June 2023
Volume 64, Issue 8
Open Access
ARVO Annual Meeting Abstract  |   June 2023
Optimal registration of noisy retinal autofluoresence images with cloud computing
Author Affiliations & Notes
  • Jonathan Young
    Novai ltd, United Kingdom
  • James Owler
    Novai ltd, United Kingdom
  • Richard E. Daws
    Novai ltd, United Kingdom
  • Natalie Pankova
    Novai ltd, United Kingdom
  • Francesca Cordeiro
    Novai ltd, United Kingdom
    Institute of Opthalmology, University College London, London, London, United Kingdom
  • Footnotes
    Commercial Relationships   Jonathan Young Novai Ltd, Code E (Employment); James Owler Novai Ltd, Code E (Employment); Richard Daws Novai Ltd, Code E (Employment); Natalie Pankova Novai Ltd, Code E (Employment); Francesca Cordeiro Novai Ltd, Code E (Employment), Novai Ltd, Code P (Patent)
  • Footnotes
    Support  Innovate UK smart grant 10028366
Investigative Ophthalmology & Visual Science June 2023, Vol.64, 2375. doi:
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    • Get Citation

      Jonathan Young, James Owler, Richard E. Daws, Natalie Pankova, Francesca Cordeiro; Optimal registration of noisy retinal autofluoresence images with cloud computing. Invest. Ophthalmol. Vis. Sci. 2023;64(8):2375.

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      © ARVO (1962-2015); The Authors (2016-present)

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Abstract

Purpose : Registration of retinal images is a key step both in longitudinal studies and for the detection of apoptosing retinal cells (DARC) technology. However, DARC requires near infrared autofluoresence (NIRAF) images. NIRAF images can be challenging to register due to high levels of noise or poor contrast. Here we performed a large grid search to compare denoising methods and find optimal registration parameters to maximize the accuracy of NIRAF image registration.

Methods : 193 human NIRAF image pairs acquired from the same eyes and sessions were registered together. For each pair, a rigid plus affine transformation was computed using a 3-stage coarse to fine-grained scheme. A grid search was performed via Amazon Web Services's (AWS) Batch feature to tractably search combinations of the learning rate, shrink factor, and smoothing radius parameters for the registration process and find the optimum. This process was repeated with 3 image denoising methods (none, total variation (TV) regularisation and bilateral filtering (BF) ) as preprocessing steps. The normalized cross correlation (NCC) between registered images was used as a metric for registration accuracy and compared between denoising methods with a one-way analysis of variance (ANOVA).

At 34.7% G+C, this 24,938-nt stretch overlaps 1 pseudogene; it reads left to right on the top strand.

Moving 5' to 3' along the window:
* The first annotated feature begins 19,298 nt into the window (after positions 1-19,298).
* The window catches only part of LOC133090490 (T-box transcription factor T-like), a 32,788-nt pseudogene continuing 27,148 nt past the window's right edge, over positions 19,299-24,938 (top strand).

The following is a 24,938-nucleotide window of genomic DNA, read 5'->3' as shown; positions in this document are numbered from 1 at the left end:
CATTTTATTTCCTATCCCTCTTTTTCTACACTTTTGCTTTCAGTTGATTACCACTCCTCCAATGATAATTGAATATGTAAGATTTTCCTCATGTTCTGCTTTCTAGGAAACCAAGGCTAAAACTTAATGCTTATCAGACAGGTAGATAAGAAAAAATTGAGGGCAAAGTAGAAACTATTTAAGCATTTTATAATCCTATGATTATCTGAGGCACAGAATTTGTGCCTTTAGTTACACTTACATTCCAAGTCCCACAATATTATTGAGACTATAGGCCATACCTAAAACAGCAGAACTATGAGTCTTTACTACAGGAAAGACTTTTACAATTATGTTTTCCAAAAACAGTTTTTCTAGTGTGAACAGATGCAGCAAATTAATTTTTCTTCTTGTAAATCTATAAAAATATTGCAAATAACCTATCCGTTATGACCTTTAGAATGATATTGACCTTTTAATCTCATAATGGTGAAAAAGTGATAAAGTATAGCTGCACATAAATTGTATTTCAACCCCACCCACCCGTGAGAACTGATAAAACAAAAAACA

Results : A significant effect on NCC was found for the denoising type (one-way ANOVA: F(2, 573)=150.49, p<0.001 ). A post hoc pairwise Tukey test showed that all pairs of denosing types differed significantly (p<0.001). Denoising clearly improved registration, with TV denoising provided the best results (figure 1). Visualising the grid search (figure 2) suggests that the following parameters are optimal for NIRAF registration (TV denoising, shrink factors [12,8,4], smoothing [5,2,2] pixels, learning rate = 0.1) producing an average of approximately 0.8 NCC.

Conclusions : Precise alignment between images is critical for accurate analyses of NIRAF images. The large registration parameter space makes local processing challenging. We demonstrate that registration of retinal NIRAF images can be improved by TV regularisation and that fine-tuning a large set of registration parameters is tractable with AWS.

This abstract was presented at the 2023 ARVO Annual Meeting, held in New Orleans, LA, April 23-27, 2023.

 

Figure 1: boxplots of variation in registration accuracy by denoising method. All differences are statistically significant (****p<0.001).

Figure 1: boxplots of variation in registration accuracy by denoising method. All differences are statistically significant (****p<0.001).

 

Figure 2: Grid search results for mean NCC and success rate. Denoising is with TV and learning rate = 0.1.

Figure 2: Grid search results for mean NCC and success rate. Denoising is with TV and learning rate = 0.1.

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